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Costs in appeals said to raise a matter of public importance to only one of the parties May 28, 2016

 

State of New South Wales v Williamson [2011] NSWCA 183

Hodgson JA:

[10] That “one matter” is that the Respondent submits that any grant of leave should be made conditional on the Applicant paying the Respondent’s costs in any event, and on the Applicant not seeking to disturb the costs order in the Supreme Court below. The Respondent submits that, for the Applicant, this is a test case, the resolution of which is highly desirable to it as a very large and recurrent litigant in damages claims founded on intentional torts. The Respondent submits that the Applicant is prosecuting this appeal to vindicate its commercial interests, because success will reduce the quantum of costs that it is obliged to pay to successful plaintiffs on damages claims founded on intentional torts. By contrast, the Respondent is a young man who is not a recurrent litigant. The Respondent submits that a condition of leave such as it proposes is consistent with the reasoning of Gleeson CJ, Gummow and Heydon JJ in CSR Ltd v Eddy[2005] HCA 64 ; (2005) 226 CLR 1 at [80]–[81].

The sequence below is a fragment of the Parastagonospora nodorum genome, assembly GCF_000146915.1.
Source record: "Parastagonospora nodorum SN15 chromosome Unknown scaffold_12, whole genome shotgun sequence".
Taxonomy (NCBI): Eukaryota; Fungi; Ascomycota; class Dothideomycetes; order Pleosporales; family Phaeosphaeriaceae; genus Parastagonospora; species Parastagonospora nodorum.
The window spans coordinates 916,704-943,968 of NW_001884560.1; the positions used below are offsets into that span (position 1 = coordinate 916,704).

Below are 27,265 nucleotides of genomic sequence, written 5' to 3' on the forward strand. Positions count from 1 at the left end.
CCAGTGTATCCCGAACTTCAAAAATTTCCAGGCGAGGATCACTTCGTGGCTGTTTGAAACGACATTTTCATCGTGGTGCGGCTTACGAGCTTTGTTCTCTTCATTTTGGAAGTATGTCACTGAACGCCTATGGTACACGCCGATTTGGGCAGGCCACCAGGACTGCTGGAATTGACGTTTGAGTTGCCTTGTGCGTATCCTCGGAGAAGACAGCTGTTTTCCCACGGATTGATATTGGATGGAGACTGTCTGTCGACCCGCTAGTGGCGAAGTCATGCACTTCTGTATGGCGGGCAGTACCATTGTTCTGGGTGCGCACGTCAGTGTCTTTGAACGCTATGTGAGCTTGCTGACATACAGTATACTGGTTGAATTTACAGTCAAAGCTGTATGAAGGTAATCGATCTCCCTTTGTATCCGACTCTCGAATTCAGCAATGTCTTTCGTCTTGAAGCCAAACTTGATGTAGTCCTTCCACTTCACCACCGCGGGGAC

[11] The Applicant does not oppose that course. This stance of the Applicant makes it unnecessary to consider the applicability of factors identified by Basten JA in NSW v Corby [2010] NSWCA 27 ; (2010) 76 NSWLR 439 at [9] that might lead to the court in any event deciding to impose such a condition. Leave should be granted on the terms the Respondent proposes. I should henceforth refer to the Applicant as the Appellant.

 

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